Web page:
You will be asked not to eat or drink anything for six to eight hours before the test. It is important that the stomach is empty so that the endoscopist can see the entire area and reduce the chance of vomiting during the procedure.
You may be instructed to adjust your medication dose or stop certain medications before the test. Most medicines (such as blood pressure medicines) can be taken as usual, but some medicines may need to be stopped for a few days. All medications and supplements should be discussed with your provider.
If you are pregnant, ERCP should be postponed until after delivery, if possible, but it can be done safely during pregnancy if the procedure is urgent.
You will need a friend or family member to drive you home after the test. This is because the drugs used to sedate can impair reflexes, judgment, and your ability to drive (similar to the effects of alcohol).
ERCP (short for endoscopic retrograde cholangiopancreatography) is a procedure used to diagnose diseases of the gallbladder, biliary system, pancreas, and liver.
The test looks at the sources of “upstream” digestive juices — the liver, gallbladder, and pancreas — until it reaches the gut. In addition, ERCP can be used to treat problems in these parts of the digestive system.
Once the cause of the problem has been identified, a doctor can treat it by performing one of the following procedures:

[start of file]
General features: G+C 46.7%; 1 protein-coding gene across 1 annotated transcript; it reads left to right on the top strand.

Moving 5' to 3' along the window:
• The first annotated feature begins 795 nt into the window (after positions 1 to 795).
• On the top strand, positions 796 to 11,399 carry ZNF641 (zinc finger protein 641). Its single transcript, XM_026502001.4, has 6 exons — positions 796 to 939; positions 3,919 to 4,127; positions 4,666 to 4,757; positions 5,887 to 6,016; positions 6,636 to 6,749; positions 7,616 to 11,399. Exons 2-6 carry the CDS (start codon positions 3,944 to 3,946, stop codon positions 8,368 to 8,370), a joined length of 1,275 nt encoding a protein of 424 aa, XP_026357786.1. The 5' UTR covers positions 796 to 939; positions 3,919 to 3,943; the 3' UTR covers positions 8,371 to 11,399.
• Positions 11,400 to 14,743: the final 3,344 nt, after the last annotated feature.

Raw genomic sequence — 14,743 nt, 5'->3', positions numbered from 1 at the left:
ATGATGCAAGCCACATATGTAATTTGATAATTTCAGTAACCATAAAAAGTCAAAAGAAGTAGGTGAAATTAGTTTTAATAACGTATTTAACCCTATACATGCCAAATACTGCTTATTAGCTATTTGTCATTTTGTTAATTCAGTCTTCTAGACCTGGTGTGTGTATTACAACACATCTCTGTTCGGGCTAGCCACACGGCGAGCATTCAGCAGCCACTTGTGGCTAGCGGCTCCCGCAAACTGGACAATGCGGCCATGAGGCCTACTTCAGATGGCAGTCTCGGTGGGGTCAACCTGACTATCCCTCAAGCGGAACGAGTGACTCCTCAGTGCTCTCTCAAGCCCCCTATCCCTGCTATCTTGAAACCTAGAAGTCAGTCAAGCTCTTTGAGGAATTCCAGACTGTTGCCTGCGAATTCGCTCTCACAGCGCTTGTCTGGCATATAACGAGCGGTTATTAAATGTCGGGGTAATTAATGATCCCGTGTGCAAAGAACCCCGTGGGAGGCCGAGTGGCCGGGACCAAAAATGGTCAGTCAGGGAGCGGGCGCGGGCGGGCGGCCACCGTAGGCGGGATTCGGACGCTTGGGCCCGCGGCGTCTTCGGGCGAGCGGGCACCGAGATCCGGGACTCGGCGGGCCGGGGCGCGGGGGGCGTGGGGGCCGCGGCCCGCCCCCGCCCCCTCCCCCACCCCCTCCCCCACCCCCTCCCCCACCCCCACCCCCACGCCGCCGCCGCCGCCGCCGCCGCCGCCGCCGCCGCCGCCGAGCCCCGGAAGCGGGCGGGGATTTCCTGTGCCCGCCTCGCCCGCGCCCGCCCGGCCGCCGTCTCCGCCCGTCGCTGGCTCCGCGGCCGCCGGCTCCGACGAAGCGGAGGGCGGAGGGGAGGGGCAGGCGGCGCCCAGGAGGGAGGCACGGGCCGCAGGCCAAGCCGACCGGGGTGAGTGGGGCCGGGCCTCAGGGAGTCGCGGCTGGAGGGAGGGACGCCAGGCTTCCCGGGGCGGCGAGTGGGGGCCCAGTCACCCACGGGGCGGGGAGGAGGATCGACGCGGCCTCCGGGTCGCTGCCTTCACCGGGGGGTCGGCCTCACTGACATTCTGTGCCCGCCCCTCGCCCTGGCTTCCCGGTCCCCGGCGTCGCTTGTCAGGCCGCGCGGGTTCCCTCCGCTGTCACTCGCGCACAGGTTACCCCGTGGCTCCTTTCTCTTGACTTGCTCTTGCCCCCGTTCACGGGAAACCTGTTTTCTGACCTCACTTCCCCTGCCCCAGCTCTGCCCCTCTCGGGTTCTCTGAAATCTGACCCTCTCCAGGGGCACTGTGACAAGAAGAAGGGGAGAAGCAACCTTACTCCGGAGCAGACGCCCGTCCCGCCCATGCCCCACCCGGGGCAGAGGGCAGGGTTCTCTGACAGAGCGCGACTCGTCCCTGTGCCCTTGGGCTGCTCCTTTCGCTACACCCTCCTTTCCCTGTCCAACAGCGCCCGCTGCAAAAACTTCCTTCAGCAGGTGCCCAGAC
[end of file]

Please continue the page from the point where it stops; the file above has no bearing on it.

– Sphincterotomy: It involves making a small incision (incision) at the opening of the pancreatic or bile duct, which allows adequate drainage of small gallstones, bile, and pancreatic juice.
– Bracket placement: Stents are drainage tubes that are placed in the bile duct or pancreatic duct to keep the duct open and drain.
– Remove gallstones: ERCP can remove gallstones in the bile ducts, but not the gallbladder itself.
Endoscopic retrograde cholangiopancreatography (ERCP) is a surgical procedure that removes the obstruction of the biliary system and pancreatic ducts. The biliary system is the part of the liver responsible for processing and storing nutrients as well as manufacturing bile. The pancreatic system is the part of the pancreas that produces enzymes responsible for digesting food. ERCP is an essential treatment for many diseases and conditions such as chronic bile duct obstruction, gallstones, and duodenal ulcers and aneurysms in the hepatic artery. However, ERCP sometimes causes complications that require medical management.
After ERCP, patients often feel better in the short term since they have a more positive outlook on their health. Their general health improves since they no longer suffer from gallstones or other digestive disorders. They may also feel relief from pain due to the removal of gallstones and other materials obstructing their livers.
Follow-up appointments are necessary to monitor changes in patients’ health and to tweak treatment strategies as needed. Patients should follow up with a post-ERCP appointment to evaluate their results and determine the future course of treatment.
We have convenient locations in Kissimmee FL, and Orlando FL. We serve patients from Kissimmee FL, Orlando FL, St. Buenaventura Lakes FL, Williamsburg FL, Cloud FL, Meadow Woods FL, Celebration FL, Hunters Creek FL, and surrounding areas.
Additional Services You May Need
▸ GERD/Acid Reflux
▸ Colon Cancer
▸ Digestive Problems
▸ Esophagogastroduodenoscopy (EGD)
▸ PEG Tube Placement
▸ Flexible Sigmoidoscopy
▸ Small Bowel Endoscopy
▸ Esophageal/Mucosal Endoscopy
▸ Radiofrequency Ablation
▸ EUS and FNA
▸ Endoscopic Mucosal Resection (EMR)
▸ Pseudocyst Drainage
▸ Stricture Dilation
▸ Fistula Management
▸ Weight Loss Program